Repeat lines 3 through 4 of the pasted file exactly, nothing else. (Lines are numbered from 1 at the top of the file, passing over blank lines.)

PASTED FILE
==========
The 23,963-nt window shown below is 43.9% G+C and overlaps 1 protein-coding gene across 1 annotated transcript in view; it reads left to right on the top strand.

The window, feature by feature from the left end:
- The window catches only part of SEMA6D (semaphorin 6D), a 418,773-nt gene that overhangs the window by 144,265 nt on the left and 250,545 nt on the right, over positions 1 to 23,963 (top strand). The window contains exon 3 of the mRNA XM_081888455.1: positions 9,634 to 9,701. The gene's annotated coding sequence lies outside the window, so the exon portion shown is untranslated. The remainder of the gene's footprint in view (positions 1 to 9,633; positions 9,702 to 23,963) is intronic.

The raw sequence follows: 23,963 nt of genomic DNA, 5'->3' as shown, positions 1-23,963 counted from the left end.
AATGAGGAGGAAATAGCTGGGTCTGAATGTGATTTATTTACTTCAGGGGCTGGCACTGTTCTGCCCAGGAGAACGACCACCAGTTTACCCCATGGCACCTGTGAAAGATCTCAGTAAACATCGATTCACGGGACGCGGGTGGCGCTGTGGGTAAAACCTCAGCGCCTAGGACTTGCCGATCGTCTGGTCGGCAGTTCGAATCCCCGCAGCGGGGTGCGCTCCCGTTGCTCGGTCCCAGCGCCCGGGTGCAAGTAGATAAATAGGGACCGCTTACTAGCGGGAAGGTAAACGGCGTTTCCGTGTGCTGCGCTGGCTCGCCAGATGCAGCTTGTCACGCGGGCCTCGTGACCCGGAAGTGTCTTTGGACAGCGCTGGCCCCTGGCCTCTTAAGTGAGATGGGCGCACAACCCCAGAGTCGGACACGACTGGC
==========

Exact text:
- The window catches only part of SEMA6D (semaphorin 6D), a 418,773-nt gene that overhangs the window by 144,265 nt on the left and 250,545 nt on the right, over positions 1 to 23,963 (top strand). The window contains exon 3 of the mRNA XM_081888455.1: positions 9,634 to 9,701. The gene's annotated coding sequence lies outside the window, so the exon portion shown is untranslated. The remainder of the gene's footprint in view (positions 1 to 9,633; positions 9,702 to 23,963) is intronic.

The raw sequence follows: 23,963 nt of genomic DNA, 5'->3' as shown, positions 1-23,963 counted from the left end.